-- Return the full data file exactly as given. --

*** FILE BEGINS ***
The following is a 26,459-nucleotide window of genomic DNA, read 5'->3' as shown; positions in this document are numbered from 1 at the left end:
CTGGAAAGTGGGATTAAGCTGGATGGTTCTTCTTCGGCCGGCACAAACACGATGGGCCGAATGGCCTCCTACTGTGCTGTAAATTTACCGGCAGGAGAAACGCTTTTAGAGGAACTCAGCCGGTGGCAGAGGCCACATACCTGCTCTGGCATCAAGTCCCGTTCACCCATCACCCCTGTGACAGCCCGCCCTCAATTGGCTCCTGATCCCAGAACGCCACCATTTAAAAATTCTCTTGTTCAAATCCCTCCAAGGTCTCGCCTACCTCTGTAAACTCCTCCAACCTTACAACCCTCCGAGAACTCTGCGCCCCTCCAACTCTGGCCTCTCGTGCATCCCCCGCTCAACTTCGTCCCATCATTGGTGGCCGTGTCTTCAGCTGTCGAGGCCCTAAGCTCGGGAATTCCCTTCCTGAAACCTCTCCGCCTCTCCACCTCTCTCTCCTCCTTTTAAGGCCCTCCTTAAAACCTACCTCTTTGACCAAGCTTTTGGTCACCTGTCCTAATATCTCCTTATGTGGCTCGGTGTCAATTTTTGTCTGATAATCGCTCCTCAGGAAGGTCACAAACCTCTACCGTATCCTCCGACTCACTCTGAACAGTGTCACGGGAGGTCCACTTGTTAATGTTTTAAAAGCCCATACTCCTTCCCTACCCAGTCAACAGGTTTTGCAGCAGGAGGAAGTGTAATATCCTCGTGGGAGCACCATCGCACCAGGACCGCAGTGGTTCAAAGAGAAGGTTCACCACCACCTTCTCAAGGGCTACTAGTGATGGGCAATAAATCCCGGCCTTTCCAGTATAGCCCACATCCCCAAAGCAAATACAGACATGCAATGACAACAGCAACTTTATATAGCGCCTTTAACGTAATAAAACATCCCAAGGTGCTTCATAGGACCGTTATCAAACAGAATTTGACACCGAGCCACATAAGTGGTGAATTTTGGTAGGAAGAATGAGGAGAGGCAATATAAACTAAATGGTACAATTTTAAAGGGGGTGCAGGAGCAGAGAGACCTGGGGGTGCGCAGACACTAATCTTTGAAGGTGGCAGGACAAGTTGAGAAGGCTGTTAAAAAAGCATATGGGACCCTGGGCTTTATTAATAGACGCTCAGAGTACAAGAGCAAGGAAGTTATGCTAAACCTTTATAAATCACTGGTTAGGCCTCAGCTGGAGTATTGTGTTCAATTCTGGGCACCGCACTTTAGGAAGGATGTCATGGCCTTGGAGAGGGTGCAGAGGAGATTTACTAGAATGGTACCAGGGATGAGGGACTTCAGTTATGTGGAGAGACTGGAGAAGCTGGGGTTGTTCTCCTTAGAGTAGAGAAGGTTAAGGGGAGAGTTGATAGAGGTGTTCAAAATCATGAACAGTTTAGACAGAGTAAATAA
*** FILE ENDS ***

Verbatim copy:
The following is a 26,459-nucleotide window of genomic DNA, read 5'->3' as shown; positions in this document are numbered from 1 at the left end:
CTGGAAAGTGGGATTAAGCTGGATGGTTCTTCTTCGGCCGGCACAAACACGATGGGCCGAATGGCCTCCTACTGTGCTGTAAATTTACCGGCAGGAGAAACGCTTTTAGAGGAACTCAGCCGGTGGCAGAGGCCACATACCTGCTCTGGCATCAAGTCCCGTTCACCCATCACCCCTGTGACAGCCCGCCCTCAATTGGCTCCTGATCCCAGAACGCCACCATTTAAAAATTCTCTTGTTCAAATCCCTCCAAGGTCTCGCCTACCTCTGTAAACTCCTCCAACCTTACAACCCTCCGAGAACTCTGCGCCCCTCCAACTCTGGCCTCTCGTGCATCCCCCGCTCAACTTCGTCCCATCATTGGTGGCCGTGTCTTCAGCTGTCGAGGCCCTAAGCTCGGGAATTCCCTTCCTGAAACCTCTCCGCCTCTCCACCTCTCTCTCCTCCTTTTAAGGCCCTCCTTAAAACCTACCTCTTTGACCAAGCTTTTGGTCACCTGTCCTAATATCTCCTTATGTGGCTCGGTGTCAATTTTTGTCTGATAATCGCTCCTCAGGAAGGTCACAAACCTCTACCGTATCCTCCGACTCACTCTGAACAGTGTCACGGGAGGTCCACTTGTTAATGTTTTAAAAGCCCATACTCCTTCCCTACCCAGTCAACAGGTTTTGCAGCAGGAGGAAGTGTAATATCCTCGTGGGAGCACCATCGCACCAGGACCGCAGTGGTTCAAAGAGAAGGTTCACCACCACCTTCTCAAGGGCTACTAGTGATGGGCAATAAATCCCGGCCTTTCCAGTATAGCCCACATCCCCAAAGCAAATACAGACATGCAATGACAACAGCAACTTTATATAGCGCCTTTAACGTAATAAAACATCCCAAGGTGCTTCATAGGACCGTTATCAAACAGAATTTGACACCGAGCCACATAAGTGGTGAATTTTGGTAGGAAGAATGAGGAGAGGCAATATAAACTAAATGGTACAATTTTAAAGGGGGTGCAGGAGCAGAGAGACCTGGGGGTGCGCAGACACTAATCTTTGAAGGTGGCAGGACAAGTTGAGAAGGCTGTTAAAAAAGCATATGGGACCCTGGGCTTTATTAATAGACGCTCAGAGTACAAGAGCAAGGAAGTTATGCTAAACCTTTATAAATCACTGGTTAGGCCTCAGCTGGAGTATTGTGTTCAATTCTGGGCACCGCACTTTAGGAAGGATGTCATGGCCTTGGAGAGGGTGCAGAGGAGATTTACTAGAATGGTACCAGGGATGAGGGACTTCAGTTATGTGGAGAGACTGGAGAAGCTGGGGTTGTTCTCCTTAGAGTAGAGAAGGTTAAGGGGAGAGTTGATAGAGGTGTTCAAAATCATGAACAGTTTAGACAGAGTAAATAA